101 ADD Strategies: #85, #86 – Regulating Emotions

Emotions are all good. What we feel tells us a lot about who we are and what we need. Negative emotions such as fear, anger, sadness, shame, jealousy, frustration, and anxiety, can point to situations in our life that need to be changed and basic human needs that are not being filled. It’s what we do about those emotions that can be good or bad.

If we recognize the emotion, acknowledge its source and deal with it in a positive way, it will have served its purpose and will naturally dissipate on its own. The problems come when we let an emotion run away with us. We don’t deal with the emotion, it deals with us. It builds instead of subsides, and it slides into the driver’s seat and controls our decisions and our behavior.

People with ADD have a tendency to do the latter. They often fail to recognize an emotion and identify its source. As a result the emotion remains and even intensifies, and drives them to act in ways that are not in their best interest. People with ADD are even more likely to hold onto an emotion for hours, sometimes days. The effects of those run away emotions can last for years, decades or even a life time.

The following strategies may help you to take control of your emotions instead of letting them take control of you.

#85 Distract Yourself

Sometimes an intense emotion just needs time to come back down to a reasonable and manageable level. Sometimes counting to ten just isn’t enough. Ten seconds may not allow enough time for your emotions to dissipate. It may also not be enough of a distraction to do any good at all. Sometimes counting only gives you more time to come to a complete boil. What is needed instead is a better distraction.

Instead of counting to ten, try counting to one hundred by sevens, or count to one thousand in binary: 2, 4, 8, 16, 32, 64… Even better, do something that invokes a conflicting emotion. If you are angry, try to name all of the hero dogs you have seen in movies: Balto, Benji, Bolt, Lassie, Old Yeller… If you are embarrassed, try to list all the mild mannered people who were really super heroes: Clark Kent was Superman, Peter Parker was Spiderman, Bruce Wayne was Batman…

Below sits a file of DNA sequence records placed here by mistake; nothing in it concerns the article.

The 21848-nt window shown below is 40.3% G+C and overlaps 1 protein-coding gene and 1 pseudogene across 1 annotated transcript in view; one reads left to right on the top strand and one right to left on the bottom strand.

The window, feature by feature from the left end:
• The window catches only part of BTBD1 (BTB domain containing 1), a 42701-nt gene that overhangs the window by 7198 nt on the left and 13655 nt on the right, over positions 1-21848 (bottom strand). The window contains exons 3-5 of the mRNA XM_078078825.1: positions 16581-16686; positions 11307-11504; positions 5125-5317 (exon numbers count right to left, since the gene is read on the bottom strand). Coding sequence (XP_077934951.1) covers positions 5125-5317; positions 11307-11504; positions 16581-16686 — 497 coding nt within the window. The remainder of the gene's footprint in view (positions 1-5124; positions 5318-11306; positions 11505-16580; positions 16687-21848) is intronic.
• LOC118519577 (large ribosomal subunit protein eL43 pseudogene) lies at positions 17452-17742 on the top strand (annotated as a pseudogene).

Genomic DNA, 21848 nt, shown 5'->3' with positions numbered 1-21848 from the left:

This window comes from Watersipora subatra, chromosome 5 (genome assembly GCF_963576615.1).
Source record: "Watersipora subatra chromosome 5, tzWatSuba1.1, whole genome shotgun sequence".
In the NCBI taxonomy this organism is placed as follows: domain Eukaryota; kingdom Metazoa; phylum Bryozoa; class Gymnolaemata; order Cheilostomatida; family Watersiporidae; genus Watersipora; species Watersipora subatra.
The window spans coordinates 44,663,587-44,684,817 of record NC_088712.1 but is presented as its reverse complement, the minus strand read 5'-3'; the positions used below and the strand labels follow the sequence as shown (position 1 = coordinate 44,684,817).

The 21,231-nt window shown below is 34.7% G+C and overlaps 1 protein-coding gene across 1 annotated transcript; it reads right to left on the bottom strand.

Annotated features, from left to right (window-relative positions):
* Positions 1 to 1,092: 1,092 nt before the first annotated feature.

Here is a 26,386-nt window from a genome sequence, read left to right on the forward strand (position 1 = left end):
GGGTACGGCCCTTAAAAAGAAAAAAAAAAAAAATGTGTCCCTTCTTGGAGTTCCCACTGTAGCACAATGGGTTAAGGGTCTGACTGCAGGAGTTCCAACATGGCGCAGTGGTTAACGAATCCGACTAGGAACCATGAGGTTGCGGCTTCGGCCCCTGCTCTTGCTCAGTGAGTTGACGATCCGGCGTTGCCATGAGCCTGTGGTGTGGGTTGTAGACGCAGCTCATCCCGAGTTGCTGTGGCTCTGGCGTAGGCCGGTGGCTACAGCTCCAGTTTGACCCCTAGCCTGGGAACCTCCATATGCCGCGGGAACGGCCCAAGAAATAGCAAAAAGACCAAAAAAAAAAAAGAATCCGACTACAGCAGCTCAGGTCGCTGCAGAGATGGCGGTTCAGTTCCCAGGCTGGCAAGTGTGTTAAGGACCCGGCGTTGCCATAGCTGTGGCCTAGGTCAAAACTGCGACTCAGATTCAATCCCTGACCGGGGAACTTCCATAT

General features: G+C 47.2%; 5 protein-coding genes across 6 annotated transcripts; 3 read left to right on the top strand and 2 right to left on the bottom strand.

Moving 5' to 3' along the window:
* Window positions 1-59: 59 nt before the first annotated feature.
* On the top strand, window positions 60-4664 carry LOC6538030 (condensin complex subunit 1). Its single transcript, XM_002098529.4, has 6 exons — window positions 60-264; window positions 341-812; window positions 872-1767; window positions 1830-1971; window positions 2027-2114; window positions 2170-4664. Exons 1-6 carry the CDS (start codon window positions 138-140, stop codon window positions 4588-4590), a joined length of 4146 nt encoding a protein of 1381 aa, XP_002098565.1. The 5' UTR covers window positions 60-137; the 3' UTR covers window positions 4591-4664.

Once you feel the emotion start to diminish, you will find yourself in a state of mind to deal with the situation with thought and reason. You will thank yourself later for providing the distraction.

#86 Find the Positive

This strategy is an old trick but it still works. Almost everyone has heard the phrase “Look on the bright side.” People who make a habit of looking on the bright side are sometimes referred to as Pollyanna’s, after a movie with that name. In the movie a young girl changed an entire town by getting people to play “The Glad Game” instead of dwelling on the negative.

The fact is we very often don’t see the positive side of a situation is somewhere down the road. It may take a day or even years. During that time we can make ourselves downright miserable. Our miserable attitude can then delay the positive side of the situation from taking place.

For example, if someone breaks up with you, the longer you sit around and mope, the longer it will take you to meet the person you are really supposed to be with. If you stay discouraged about losing your job, you may delay finding the job you were born to do. So getting dumped allows you to pursue the person of your dreams and losing your job allows you to find your dream job.

Playing “The Glad Game” doesn’t mean that you ignore your feelings. You need to feel sad when you get dumped and discouraged when you lose your job. Like all emotions those serve a purpose. It just means that you move on and focus on the possible positive outcome of any given situation.

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